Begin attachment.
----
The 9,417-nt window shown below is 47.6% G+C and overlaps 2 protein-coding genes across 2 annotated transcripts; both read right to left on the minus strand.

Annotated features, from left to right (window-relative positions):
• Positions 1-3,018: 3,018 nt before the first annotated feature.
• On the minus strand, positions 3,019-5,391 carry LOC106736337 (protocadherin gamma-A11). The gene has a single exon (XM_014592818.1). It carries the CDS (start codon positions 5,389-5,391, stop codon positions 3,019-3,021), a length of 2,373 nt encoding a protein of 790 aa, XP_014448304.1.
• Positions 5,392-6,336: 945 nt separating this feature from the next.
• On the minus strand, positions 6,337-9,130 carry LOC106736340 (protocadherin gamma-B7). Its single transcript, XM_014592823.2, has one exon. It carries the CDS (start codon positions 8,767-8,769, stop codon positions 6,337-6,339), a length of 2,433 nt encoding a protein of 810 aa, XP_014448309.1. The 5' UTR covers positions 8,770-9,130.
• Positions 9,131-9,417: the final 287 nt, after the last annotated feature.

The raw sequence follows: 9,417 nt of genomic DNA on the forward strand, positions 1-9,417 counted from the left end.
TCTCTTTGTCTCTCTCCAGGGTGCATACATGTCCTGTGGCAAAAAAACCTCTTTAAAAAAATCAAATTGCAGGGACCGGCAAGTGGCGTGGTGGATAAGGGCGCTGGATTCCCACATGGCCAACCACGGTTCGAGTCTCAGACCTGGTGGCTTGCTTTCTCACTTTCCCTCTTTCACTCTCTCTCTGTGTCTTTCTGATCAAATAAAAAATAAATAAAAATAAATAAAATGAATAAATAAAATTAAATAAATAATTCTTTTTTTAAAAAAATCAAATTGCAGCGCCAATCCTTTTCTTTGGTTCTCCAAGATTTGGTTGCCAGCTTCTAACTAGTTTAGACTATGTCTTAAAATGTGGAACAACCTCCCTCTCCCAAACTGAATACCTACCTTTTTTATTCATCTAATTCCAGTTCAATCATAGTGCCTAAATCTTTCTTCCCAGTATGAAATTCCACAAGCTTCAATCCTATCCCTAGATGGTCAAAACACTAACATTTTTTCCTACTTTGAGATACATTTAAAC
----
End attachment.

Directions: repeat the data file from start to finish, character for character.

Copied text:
The 9,417-nt window shown below is 47.6% G+C and overlaps 2 protein-coding genes across 2 annotated transcripts; both read right to left on the minus strand.

Annotated features, from left to right (window-relative positions):
• Positions 1-3,018: 3,018 nt before the first annotated feature.
• On the minus strand, positions 3,019-5,391 carry LOC106736337 (protocadherin gamma-A11). The gene has a single exon (XM_014592818.1). It carries the CDS (start codon positions 5,389-5,391, stop codon positions 3,019-3,021), a length of 2,373 nt encoding a protein of 790 aa, XP_014448304.1.
• Positions 5,392-6,336: 945 nt separating this feature from the next.
• On the minus strand, positions 6,337-9,130 carry LOC106736340 (protocadherin gamma-B7). Its single transcript, XM_014592823.2, has one exon. It carries the CDS (start codon positions 8,767-8,769, stop codon positions 6,337-6,339), a length of 2,433 nt encoding a protein of 810 aa, XP_014448309.1. The 5' UTR covers positions 8,770-9,130.
• Positions 9,131-9,417: the final 287 nt, after the last annotated feature.

The raw sequence follows: 9,417 nt of genomic DNA on the forward strand, positions 1-9,417 counted from the left end.
TCTCTTTGTCTCTCTCCAGGGTGCATACATGTCCTGTGGCAAAAAAACCTCTTTAAAAAAATCAAATTGCAGGGACCGGCAAGTGGCGTGGTGGATAAGGGCGCTGGATTCCCACATGGCCAACCACGGTTCGAGTCTCAGACCTGGTGGCTTGCTTTCTCACTTTCCCTCTTTCACTCTCTCTCTGTGTCTTTCTGATCAAATAAAAAATAAATAAAAATAAATAAAATGAATAAATAAAATTAAATAAATAATTCTTTTTTTAAAAAAATCAAATTGCAGCGCCAATCCTTTTCTTTGGTTCTCCAAGATTTGGTTGCCAGCTTCTAACTAGTTTAGACTATGTCTTAAAATGTGGAACAACCTCCCTCTCCCAAACTGAATACCTACCTTTTTTATTCATCTAATTCCAGTTCAATCATAGTGCCTAAATCTTTCTTCCCAGTATGAAATTCCACAAGCTTCAATCCTATCCCTAGATGGTCAAAACACTAACATTTTTTCCTACTTTGAGATACATTTAAAC